Manuel Fal Conde and Catholic Unity


Detail of the painting "La unidad católica", by José Martín Monsó

We recommend reading an article by Rafael Gambra that was published in June 1988 in the Boletín Fal Conde of the Circulo Manuel Fal Conde of Granada.


Among the various historical circumstances that made the Crusade of Liberation and its victorious outcome possible, one of the most important was the rise of Don Manuel Fal Conde to the position of Chief Delegate of Carlism. Without him, it would have been very difficult to reorganize the Traditionalist Communion to the point of being able to put an entire army – the Requeté – on a war footing, which would be decisive for that Uprising and its victory.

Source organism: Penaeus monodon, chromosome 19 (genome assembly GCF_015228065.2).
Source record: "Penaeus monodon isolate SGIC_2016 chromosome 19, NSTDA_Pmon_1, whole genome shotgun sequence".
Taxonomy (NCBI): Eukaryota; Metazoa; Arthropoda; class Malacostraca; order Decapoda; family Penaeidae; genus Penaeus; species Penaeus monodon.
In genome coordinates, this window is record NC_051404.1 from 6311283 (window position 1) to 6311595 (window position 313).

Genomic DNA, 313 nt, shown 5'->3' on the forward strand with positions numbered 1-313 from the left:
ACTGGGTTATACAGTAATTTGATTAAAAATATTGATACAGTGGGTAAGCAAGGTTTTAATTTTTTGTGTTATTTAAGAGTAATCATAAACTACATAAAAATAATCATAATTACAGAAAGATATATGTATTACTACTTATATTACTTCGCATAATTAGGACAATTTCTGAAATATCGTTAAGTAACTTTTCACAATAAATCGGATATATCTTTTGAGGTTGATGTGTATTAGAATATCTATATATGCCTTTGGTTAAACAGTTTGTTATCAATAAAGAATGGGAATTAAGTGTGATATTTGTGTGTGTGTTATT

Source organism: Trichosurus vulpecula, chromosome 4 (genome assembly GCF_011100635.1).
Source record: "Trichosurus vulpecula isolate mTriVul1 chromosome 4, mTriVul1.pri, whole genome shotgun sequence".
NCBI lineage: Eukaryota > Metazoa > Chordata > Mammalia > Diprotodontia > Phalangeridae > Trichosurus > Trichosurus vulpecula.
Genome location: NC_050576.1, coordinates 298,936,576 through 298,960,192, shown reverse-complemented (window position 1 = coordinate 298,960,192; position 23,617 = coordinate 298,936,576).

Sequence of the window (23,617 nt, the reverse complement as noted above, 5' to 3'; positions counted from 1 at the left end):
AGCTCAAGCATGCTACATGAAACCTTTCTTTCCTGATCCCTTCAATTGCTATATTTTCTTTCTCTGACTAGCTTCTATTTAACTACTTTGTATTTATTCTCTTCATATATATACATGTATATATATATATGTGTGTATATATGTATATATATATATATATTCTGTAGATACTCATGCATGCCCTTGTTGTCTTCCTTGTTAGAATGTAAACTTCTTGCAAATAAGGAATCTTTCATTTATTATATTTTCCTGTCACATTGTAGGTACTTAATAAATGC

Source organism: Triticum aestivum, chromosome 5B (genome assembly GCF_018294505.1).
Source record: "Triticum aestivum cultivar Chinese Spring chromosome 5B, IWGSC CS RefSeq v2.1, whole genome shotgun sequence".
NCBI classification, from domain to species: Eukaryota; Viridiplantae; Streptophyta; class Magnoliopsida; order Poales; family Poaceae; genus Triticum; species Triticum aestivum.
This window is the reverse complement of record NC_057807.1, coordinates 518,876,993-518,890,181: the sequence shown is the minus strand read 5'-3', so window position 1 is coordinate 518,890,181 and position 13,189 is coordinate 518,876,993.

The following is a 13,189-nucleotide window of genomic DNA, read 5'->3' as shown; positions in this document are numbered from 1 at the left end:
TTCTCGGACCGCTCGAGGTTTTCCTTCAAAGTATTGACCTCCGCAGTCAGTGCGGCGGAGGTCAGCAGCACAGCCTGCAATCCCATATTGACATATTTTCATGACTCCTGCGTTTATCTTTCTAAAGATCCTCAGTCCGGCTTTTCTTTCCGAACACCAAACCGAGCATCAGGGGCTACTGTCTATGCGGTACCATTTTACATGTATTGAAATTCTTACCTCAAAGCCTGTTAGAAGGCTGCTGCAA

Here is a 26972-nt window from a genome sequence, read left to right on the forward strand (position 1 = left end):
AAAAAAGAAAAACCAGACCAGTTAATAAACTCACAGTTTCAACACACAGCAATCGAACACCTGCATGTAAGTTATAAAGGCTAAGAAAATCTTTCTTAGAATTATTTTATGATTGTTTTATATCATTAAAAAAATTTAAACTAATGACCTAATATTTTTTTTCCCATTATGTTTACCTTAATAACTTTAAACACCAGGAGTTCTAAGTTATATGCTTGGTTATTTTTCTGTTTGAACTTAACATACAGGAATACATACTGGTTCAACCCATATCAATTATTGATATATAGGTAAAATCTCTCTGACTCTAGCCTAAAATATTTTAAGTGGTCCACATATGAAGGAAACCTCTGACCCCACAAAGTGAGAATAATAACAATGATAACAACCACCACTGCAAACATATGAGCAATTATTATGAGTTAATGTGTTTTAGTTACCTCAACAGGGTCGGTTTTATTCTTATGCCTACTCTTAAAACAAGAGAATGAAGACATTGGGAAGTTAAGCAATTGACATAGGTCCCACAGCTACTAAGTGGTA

During the de jure reign of Don Jaime, the division of the Integralists was unresolved and a new one, the Mellistas, emerged. The proclamation of the Legitimate Succession of Don Alfonso Carlos, following the death of his nephew, Don Jaime, in 1931, caused both the Integralists and the Mellistas to put aside their grievances and rally around the old monarch, thus restoring the unity of the Communion. The fervent religiosity of Don Alfonso Carlos, as well as his impeccable antecedents, dating back to the last war in which he was general of the armies of his brother Carlos VII, predisposed him to a sincere and unanimous allegiance.